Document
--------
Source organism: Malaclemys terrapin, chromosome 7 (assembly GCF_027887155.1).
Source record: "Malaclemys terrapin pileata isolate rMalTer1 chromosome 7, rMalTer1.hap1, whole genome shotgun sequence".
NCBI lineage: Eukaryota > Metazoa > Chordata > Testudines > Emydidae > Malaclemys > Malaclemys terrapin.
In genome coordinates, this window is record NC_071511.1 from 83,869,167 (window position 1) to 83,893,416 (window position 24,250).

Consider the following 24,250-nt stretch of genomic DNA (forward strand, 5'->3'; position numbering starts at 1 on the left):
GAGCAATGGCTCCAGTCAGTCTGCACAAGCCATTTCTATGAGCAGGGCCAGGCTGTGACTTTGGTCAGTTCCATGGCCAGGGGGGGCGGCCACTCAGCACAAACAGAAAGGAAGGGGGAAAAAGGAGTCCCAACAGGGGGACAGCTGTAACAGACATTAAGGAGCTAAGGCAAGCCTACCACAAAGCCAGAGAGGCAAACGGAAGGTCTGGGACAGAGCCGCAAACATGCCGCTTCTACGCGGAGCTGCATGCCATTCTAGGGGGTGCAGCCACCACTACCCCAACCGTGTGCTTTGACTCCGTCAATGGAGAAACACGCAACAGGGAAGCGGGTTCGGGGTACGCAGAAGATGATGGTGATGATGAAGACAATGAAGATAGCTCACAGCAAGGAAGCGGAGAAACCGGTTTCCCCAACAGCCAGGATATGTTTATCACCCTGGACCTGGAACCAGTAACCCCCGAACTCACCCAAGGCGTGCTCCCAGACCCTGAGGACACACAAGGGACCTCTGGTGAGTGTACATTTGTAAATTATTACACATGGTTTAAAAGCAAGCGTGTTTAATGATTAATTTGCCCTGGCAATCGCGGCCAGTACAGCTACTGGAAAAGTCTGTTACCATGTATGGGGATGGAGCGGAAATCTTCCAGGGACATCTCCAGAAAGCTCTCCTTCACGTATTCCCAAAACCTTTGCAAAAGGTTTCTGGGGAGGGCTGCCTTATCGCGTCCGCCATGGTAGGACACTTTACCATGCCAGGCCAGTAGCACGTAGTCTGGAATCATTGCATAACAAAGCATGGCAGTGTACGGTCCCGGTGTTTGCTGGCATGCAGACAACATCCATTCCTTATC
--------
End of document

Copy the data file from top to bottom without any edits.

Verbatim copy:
Source organism: Malaclemys terrapin, chromosome 7 (assembly GCF_027887155.1).
Source record: "Malaclemys terrapin pileata isolate rMalTer1 chromosome 7, rMalTer1.hap1, whole genome shotgun sequence".
NCBI lineage: Eukaryota > Metazoa > Chordata > Testudines > Emydidae > Malaclemys > Malaclemys terrapin.
In genome coordinates, this window is record NC_071511.1 from 83,869,167 (window position 1) to 83,893,416 (window position 24,250).

Consider the following 24,250-nt stretch of genomic DNA (forward strand, 5'->3'; position numbering starts at 1 on the left):
GAGCAATGGCTCCAGTCAGTCTGCACAAGCCATTTCTATGAGCAGGGCCAGGCTGTGACTTTGGTCAGTTCCATGGCCAGGGGGGGCGGCCACTCAGCACAAACAGAAAGGAAGGGGGAAAAAGGAGTCCCAACAGGGGGACAGCTGTAACAGACATTAAGGAGCTAAGGCAAGCCTACCACAAAGCCAGAGAGGCAAACGGAAGGTCTGGGACAGAGCCGCAAACATGCCGCTTCTACGCGGAGCTGCATGCCATTCTAGGGGGTGCAGCCACCACTACCCCAACCGTGTGCTTTGACTCCGTCAATGGAGAAACACGCAACAGGGAAGCGGGTTCGGGGTACGCAGAAGATGATGGTGATGATGAAGACAATGAAGATAGCTCACAGCAAGGAAGCGGAGAAACCGGTTTCCCCAACAGCCAGGATATGTTTATCACCCTGGACCTGGAACCAGTAACCCCCGAACTCACCCAAGGCGTGCTCCCAGACCCTGAGGACACACAAGGGACCTCTGGTGAGTGTACATTTGTAAATTATTACACATGGTTTAAAAGCAAGCGTGTTTAATGATTAATTTGCCCTGGCAATCGCGGCCAGTACAGCTACTGGAAAAGTCTGTTACCATGTATGGGGATGGAGCGGAAATCTTCCAGGGACATCTCCAGAAAGCTCTCCTTCACGTATTCCCAAAACCTTTGCAAAAGGTTTCTGGGGAGGGCTGCCTTATCGCGTCCGCCATGGTAGGACACTTTACCATGCCAGGCCAGTAGCACGTAGTCTGGAATCATTGCATAACAAAGCATGGCAGTGTACGGTCCCGGTGTTTGCTGGCATGCAGACAACATCCATTCCTTATC